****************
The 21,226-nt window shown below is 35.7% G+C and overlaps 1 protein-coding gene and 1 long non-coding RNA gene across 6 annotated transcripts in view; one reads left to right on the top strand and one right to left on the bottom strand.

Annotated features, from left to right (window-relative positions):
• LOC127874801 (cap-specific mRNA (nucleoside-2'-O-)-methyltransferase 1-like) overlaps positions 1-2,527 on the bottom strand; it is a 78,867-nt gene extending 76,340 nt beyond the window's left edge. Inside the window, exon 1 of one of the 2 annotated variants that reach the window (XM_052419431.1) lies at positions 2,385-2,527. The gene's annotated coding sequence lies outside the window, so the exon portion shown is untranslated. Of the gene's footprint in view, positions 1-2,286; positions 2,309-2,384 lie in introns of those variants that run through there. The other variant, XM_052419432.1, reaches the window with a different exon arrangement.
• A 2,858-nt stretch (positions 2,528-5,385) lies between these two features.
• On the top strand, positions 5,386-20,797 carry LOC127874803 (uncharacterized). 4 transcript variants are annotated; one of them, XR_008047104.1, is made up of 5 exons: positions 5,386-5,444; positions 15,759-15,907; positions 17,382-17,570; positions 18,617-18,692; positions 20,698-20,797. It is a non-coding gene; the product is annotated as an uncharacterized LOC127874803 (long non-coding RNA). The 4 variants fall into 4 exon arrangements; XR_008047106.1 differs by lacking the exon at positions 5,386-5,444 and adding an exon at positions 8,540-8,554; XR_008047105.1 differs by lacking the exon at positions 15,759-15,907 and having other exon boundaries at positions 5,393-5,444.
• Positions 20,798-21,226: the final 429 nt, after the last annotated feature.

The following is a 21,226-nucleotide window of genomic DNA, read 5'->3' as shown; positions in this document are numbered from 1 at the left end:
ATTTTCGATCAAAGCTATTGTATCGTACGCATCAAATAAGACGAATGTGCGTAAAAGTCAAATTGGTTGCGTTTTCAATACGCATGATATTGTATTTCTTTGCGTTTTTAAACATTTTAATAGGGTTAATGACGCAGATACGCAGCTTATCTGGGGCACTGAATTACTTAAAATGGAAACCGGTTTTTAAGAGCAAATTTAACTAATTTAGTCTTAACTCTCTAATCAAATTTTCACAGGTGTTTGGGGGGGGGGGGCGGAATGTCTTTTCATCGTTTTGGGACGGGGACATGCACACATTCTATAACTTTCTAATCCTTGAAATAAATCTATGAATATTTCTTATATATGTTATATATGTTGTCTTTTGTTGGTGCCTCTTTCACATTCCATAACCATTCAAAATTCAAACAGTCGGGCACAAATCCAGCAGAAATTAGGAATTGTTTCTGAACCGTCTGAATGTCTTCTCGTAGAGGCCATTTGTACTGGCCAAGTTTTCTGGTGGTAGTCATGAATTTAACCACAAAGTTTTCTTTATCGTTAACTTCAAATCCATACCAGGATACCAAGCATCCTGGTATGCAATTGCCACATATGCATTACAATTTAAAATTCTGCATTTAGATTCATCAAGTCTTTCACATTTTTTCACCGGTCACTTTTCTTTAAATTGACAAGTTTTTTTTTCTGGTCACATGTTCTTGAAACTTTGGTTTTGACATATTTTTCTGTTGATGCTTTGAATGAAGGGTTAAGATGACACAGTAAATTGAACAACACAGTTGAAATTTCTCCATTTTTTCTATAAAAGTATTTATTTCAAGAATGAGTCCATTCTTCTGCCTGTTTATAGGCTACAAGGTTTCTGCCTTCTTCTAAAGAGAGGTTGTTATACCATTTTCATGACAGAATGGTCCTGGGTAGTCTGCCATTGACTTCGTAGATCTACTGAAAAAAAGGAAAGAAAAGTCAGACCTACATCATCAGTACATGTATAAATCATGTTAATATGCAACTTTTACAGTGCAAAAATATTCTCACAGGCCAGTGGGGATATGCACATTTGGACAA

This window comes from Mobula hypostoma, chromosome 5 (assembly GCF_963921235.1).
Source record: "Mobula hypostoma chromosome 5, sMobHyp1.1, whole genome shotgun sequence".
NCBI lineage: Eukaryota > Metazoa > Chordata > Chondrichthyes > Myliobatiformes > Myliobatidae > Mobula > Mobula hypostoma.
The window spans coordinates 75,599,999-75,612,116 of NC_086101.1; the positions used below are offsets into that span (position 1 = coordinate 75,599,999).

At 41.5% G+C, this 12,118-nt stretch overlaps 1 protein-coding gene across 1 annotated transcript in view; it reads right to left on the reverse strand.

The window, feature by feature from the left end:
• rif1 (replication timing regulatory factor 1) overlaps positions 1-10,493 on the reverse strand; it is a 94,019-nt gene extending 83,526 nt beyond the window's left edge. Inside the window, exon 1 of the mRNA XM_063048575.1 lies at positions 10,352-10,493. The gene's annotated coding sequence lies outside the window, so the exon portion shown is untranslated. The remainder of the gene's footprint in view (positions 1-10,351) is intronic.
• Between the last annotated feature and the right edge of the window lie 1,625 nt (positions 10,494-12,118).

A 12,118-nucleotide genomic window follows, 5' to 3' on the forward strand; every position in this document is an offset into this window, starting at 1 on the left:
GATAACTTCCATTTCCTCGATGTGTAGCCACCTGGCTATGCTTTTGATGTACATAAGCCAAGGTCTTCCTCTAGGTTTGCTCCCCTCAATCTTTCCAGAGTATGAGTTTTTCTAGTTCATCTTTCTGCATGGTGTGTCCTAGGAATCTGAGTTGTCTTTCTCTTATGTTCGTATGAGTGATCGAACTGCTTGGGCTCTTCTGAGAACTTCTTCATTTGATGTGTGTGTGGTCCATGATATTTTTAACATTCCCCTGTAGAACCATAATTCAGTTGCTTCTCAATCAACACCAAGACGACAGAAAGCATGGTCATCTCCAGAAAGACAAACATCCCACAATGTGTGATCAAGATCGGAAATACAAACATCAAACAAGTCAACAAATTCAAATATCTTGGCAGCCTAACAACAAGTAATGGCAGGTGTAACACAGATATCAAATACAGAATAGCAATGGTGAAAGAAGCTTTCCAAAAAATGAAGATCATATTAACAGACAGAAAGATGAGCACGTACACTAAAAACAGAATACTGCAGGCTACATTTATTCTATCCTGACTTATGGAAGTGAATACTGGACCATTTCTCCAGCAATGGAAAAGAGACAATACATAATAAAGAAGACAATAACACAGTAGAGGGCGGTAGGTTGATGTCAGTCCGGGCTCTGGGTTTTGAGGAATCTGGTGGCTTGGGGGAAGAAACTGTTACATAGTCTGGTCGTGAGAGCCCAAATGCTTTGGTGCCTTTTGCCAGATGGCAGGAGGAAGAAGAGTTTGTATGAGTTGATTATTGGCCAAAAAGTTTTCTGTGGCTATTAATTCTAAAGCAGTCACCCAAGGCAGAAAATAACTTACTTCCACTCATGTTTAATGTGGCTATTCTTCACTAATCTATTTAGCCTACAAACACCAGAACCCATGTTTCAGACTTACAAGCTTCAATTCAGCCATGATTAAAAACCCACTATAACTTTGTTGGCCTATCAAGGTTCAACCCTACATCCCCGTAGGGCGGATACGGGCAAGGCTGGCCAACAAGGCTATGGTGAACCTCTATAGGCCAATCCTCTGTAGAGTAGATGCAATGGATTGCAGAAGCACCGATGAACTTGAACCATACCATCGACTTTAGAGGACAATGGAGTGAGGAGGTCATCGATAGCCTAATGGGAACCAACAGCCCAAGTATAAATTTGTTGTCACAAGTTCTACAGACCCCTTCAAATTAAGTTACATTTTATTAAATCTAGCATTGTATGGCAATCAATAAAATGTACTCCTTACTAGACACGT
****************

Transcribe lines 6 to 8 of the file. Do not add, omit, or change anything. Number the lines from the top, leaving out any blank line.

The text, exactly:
• Positions 20,798-21,226: the final 429 nt, after the last annotated feature.

The following is a 21,226-nucleotide window of genomic DNA, read 5'->3' as shown; positions in this document are numbered from 1 at the left end:
ATTTTCGATCAAAGCTATTGTATCGTACGCATCAAATAAGACGAATGTGCGTAAAAGTCAAATTGGTTGCGTTTTCAATACGCATGATATTGTATTTCTTTGCGTTTTTAAACATTTTAATAGGGTTAATGACGCAGATACGCAGCTTATCTGGGGCACTGAATTACTTAAAATGGAAACCGGTTTTTAAGAGCAAATTTAACTAATTTAGTCTTAACTCTCTAATCAAATTTTCACAGGTGTTTGGGGGGGGGGGGCGGAATGTCTTTTCATCGTTTTGGGACGGGGACATGCACACATTCTATAACTTTCTAATCCTTGAAATAAATCTATGAATATTTCTTATATATGTTATATATGTTGTCTTTTGTTGGTGCCTCTTTCACATTCCATAACCATTCAAAATTCAAACAGTCGGGCACAAATCCAGCAGAAATTAGGAATTGTTTCTGAACCGTCTGAATGTCTTCTCGTAGAGGCCATTTGTACTGGCCAAGTTTTCTGGTGGTAGTCATGAATTTAACCACAAAGTTTTCTTTATCGTTAACTTCAAATCCATACCAGGATACCAAGCATCCTGGTATGCAATTGCCACATATGCATTACAATTTAAAATTCTGCATTTAGATTCATCAAGTCTTTCACATTTTTTCACCGGTCACTTTTCTTTAAATTGACAAGTTTTTTTTTCTGGTCACATGTTCTTGAAACTTTGGTTTTGACATATTTTTCTGTTGATGCTTTGAATGAAGGGTTAAGATGACACAGTAAATTGAACAACACAGTTGAAATTTCTCCATTTTTTCTATAAAAGTATTTATTTCAAGAATGAGTCCATTCTTCTGCCTGTTTATAGGCTACAAGGTTTCTGCCTTCTTCTAAAGAGAGGTTGTTATACCATTTTCATGACAGAATGGTCCTGGGTAGTCTGCCATTGACTTCGTAGATCTACTGAAAAAAAGGAAAGAAAAGTCAGACCTACATCATCAGTACATGTATAAATCATGTTAATATGCAACTTTTACAGTGCAAAAATATTCTCACAGGCCAGTGGGGATATGCACATTTGGACAA